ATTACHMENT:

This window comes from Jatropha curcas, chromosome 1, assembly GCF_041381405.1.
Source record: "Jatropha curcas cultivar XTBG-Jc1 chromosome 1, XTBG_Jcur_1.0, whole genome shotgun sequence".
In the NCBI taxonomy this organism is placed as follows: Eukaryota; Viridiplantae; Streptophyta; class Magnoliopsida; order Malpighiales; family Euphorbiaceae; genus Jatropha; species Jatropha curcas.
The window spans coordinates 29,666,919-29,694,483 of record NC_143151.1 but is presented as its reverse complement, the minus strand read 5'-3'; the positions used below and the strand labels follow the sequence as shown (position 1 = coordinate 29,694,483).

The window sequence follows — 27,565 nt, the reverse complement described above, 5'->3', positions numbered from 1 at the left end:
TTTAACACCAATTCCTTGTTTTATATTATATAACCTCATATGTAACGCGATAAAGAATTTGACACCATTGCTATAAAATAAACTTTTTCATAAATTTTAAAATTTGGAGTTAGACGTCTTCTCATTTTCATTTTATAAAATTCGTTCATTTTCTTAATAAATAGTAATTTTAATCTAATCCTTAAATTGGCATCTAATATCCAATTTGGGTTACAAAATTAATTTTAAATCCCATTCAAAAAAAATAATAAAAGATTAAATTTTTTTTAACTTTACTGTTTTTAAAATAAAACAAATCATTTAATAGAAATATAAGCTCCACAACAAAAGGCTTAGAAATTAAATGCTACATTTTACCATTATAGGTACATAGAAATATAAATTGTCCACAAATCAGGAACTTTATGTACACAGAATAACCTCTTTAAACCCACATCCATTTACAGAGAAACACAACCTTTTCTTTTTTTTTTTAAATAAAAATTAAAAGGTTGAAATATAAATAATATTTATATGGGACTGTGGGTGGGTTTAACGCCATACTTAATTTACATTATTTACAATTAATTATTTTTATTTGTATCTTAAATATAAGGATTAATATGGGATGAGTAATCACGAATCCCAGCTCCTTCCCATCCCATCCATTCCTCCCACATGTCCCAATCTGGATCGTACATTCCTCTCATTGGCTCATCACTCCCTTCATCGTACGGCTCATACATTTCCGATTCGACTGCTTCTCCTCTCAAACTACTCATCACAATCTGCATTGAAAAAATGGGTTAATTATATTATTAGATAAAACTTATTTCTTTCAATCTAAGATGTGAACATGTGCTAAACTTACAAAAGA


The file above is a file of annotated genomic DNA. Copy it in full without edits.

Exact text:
This window comes from Jatropha curcas, chromosome 1, assembly GCF_041381405.1.
Source record: "Jatropha curcas cultivar XTBG-Jc1 chromosome 1, XTBG_Jcur_1.0, whole genome shotgun sequence".
In the NCBI taxonomy this organism is placed as follows: Eukaryota; Viridiplantae; Streptophyta; class Magnoliopsida; order Malpighiales; family Euphorbiaceae; genus Jatropha; species Jatropha curcas.
The window spans coordinates 29,666,919-29,694,483 of record NC_143151.1 but is presented as its reverse complement, the minus strand read 5'-3'; the positions used below and the strand labels follow the sequence as shown (position 1 = coordinate 29,694,483).

The window sequence follows — 27,565 nt, the reverse complement described above, 5'->3', positions numbered from 1 at the left end:
TTTAACACCAATTCCTTGTTTTATATTATATAACCTCATATGTAACGCGATAAAGAATTTGACACCATTGCTATAAAATAAACTTTTTCATAAATTTTAAAATTTGGAGTTAGACGTCTTCTCATTTTCATTTTATAAAATTCGTTCATTTTCTTAATAAATAGTAATTTTAATCTAATCCTTAAATTGGCATCTAATATCCAATTTGGGTTACAAAATTAATTTTAAATCCCATTCAAAAAAAATAATAAAAGATTAAATTTTTTTTAACTTTACTGTTTTTAAAATAAAACAAATCATTTAATAGAAATATAAGCTCCACAACAAAAGGCTTAGAAATTAAATGCTACATTTTACCATTATAGGTACATAGAAATATAAATTGTCCACAAATCAGGAACTTTATGTACACAGAATAACCTCTTTAAACCCACATCCATTTACAGAGAAACACAACCTTTTCTTTTTTTTTTTAAATAAAAATTAAAAGGTTGAAATATAAATAATATTTATATGGGACTGTGGGTGGGTTTAACGCCATACTTAATTTACATTATTTACAATTAATTATTTTTATTTGTATCTTAAATATAAGGATTAATATGGGATGAGTAATCACGAATCCCAGCTCCTTCCCATCCCATCCATTCCTCCCACATGTCCCAATCTGGATCGTACATTCCTCTCATTGGCTCATCACTCCCTTCATCGTACGGCTCATACATTTCCGATTCGACTGCTTCTCCTCTCAAACTACTCATCACAATCTGCATTGAAAAAATGGGTTAATTATATTATTAGATAAAACTTATTTCTTTCAATCTAAGATGTGAACATGTGCTAAACTTACAAAAGA